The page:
In a recent article in The History Teacher, Dr Erica Johnson Edwards argued that the Haitian Revolution should be taught not simply as an extension of the French Revolution or as a part of the revolutionary Atlantic World, but as a world historical event in its own right. The article contains a useful review of the literature regarding teaching the Haitian Revolution, and clearly explains the pitfalls and benefits of different approaches. The History Teacher is an open-access journal – I recommend the article to anyone interested in thinking about what the Haitian Revolution can teach us.
The Cuban Revolution receives as much media and popular attention as any event in Latin American history. Yet as Jennifer Lambe and I argue in a forthcoming essay, the field of Cuban revolutionary history is at once saturated and, paradoxically, “underdeveloped.” Friends, critics, and academic observers of the Cuban “process” have churned out decades’ worth of analyses. Still, fifty-eight years after the barbudos triumphantly entered Havana, our understanding of what actually transpired over the following decades continues to be limited by the vagaries of archival access, a predominant focus on high politics and international relations, and enduring political polarization.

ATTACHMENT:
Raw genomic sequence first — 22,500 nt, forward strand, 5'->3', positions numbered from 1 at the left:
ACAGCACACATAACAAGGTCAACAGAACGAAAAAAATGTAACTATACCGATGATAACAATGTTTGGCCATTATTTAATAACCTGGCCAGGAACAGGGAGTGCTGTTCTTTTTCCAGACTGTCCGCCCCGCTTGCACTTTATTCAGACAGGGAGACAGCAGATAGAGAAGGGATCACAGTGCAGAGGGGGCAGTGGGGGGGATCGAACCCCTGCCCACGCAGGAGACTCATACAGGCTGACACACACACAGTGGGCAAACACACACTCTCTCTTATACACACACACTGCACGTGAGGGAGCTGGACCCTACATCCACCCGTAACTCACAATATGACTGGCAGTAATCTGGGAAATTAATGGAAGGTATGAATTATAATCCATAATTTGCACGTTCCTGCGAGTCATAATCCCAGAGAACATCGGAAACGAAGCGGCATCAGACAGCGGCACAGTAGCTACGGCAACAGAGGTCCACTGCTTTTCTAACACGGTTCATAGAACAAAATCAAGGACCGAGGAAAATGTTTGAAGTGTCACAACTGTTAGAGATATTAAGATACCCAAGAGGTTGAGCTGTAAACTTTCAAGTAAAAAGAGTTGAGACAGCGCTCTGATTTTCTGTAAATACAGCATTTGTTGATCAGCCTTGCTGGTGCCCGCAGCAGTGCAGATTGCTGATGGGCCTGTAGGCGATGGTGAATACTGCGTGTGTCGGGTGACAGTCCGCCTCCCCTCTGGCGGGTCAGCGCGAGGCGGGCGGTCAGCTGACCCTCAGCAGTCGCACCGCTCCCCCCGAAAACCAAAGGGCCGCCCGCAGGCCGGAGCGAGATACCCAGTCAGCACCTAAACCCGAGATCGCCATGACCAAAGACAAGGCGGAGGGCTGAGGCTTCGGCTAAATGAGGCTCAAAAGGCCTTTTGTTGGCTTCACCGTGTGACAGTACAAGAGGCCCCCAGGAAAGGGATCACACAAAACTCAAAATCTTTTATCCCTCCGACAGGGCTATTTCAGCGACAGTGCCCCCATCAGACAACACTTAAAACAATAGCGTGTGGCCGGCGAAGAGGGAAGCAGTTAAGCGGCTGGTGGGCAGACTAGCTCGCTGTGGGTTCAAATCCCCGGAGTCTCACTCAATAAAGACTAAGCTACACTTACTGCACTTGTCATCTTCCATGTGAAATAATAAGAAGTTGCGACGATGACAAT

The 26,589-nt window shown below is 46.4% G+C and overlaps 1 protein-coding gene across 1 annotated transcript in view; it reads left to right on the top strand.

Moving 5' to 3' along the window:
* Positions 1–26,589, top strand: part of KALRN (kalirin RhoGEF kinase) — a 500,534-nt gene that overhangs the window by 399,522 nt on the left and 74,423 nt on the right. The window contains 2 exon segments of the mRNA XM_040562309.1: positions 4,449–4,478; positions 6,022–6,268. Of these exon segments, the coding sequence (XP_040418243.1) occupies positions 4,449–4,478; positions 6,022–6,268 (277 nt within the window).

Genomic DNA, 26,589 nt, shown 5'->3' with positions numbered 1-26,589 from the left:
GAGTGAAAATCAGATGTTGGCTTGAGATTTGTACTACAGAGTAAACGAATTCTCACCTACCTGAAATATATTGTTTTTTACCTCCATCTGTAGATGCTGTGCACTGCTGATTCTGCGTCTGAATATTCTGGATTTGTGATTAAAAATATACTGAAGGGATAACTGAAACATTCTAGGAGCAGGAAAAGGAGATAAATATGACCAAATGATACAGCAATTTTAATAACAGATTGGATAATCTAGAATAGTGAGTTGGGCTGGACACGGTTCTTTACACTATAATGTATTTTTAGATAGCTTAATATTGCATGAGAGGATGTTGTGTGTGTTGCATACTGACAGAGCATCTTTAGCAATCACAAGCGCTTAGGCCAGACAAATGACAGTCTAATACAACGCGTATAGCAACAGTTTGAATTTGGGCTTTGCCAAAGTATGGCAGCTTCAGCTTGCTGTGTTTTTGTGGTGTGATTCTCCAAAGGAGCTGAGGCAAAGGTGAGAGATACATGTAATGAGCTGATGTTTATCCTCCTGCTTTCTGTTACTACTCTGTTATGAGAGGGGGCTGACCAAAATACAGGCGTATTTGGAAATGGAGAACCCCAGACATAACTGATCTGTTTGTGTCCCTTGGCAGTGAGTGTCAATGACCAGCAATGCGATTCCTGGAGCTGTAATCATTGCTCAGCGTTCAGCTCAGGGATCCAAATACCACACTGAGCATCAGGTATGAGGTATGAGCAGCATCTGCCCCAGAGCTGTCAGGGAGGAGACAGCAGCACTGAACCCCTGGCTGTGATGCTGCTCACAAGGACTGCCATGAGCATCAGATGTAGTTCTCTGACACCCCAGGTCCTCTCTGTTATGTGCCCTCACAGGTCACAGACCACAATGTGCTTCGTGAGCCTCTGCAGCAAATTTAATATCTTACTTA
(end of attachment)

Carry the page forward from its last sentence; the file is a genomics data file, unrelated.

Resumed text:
There is little agreement, even, on when the timeline of inquiry should start and end. For supporters, the Cuban Revolution is ongoing and eternal, dating as far back to Cuba’s independence movement in the nineteenth century. For opponents, the Revolution’s hopes proved terminal long ago. 1959, 1961…
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